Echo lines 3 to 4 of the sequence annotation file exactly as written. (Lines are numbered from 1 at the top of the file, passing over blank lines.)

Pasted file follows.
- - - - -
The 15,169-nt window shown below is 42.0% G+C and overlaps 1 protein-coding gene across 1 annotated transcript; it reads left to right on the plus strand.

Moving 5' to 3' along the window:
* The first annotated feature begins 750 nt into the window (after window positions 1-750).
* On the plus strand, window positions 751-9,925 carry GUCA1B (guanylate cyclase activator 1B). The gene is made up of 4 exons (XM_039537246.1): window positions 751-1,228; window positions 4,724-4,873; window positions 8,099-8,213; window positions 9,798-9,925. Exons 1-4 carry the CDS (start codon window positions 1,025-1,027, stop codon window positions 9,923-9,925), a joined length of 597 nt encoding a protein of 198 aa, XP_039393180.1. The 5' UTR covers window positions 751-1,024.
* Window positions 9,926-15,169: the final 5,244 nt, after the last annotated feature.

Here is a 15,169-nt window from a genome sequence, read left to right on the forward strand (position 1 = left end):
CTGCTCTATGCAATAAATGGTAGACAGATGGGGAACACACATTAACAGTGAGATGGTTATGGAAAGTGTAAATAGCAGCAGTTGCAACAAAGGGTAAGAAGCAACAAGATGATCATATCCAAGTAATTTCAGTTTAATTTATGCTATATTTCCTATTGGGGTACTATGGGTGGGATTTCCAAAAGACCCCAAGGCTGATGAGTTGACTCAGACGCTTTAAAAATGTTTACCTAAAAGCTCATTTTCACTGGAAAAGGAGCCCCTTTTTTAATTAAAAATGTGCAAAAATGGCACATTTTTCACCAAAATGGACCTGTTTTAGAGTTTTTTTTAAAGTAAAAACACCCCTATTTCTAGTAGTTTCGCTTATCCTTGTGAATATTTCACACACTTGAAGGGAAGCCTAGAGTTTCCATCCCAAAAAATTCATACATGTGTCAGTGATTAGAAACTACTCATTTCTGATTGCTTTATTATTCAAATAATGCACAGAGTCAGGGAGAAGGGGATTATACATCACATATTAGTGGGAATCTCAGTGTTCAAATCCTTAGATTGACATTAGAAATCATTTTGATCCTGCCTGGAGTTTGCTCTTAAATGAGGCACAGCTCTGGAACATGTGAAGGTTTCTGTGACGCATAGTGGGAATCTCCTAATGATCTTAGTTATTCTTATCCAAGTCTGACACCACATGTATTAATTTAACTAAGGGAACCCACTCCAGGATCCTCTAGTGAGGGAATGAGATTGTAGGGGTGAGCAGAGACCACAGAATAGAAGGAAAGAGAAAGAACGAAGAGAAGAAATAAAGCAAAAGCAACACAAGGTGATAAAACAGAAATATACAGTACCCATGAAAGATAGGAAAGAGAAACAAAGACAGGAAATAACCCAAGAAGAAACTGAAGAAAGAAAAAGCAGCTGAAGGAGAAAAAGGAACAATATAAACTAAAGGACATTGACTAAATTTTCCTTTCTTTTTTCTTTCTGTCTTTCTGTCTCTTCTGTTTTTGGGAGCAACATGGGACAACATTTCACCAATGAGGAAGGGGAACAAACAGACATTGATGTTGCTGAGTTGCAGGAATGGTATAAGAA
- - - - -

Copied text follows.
* The first annotated feature begins 750 nt into the window (after window positions 1-750).
* On the plus strand, window positions 751-9,925 carry GUCA1B (guanylate cyclase activator 1B). The gene is made up of 4 exons (XM_039537246.1): window positions 751-1,228; window positions 4,724-4,873; window positions 8,099-8,213; window positions 9,798-9,925. Exons 1-4 carry the CDS (start codon window positions 1,025-1,027, stop codon window positions 9,923-9,925), a joined length of 597 nt encoding a protein of 198 aa, XP_039393180.1. The 5' UTR covers window positions 751-1,024.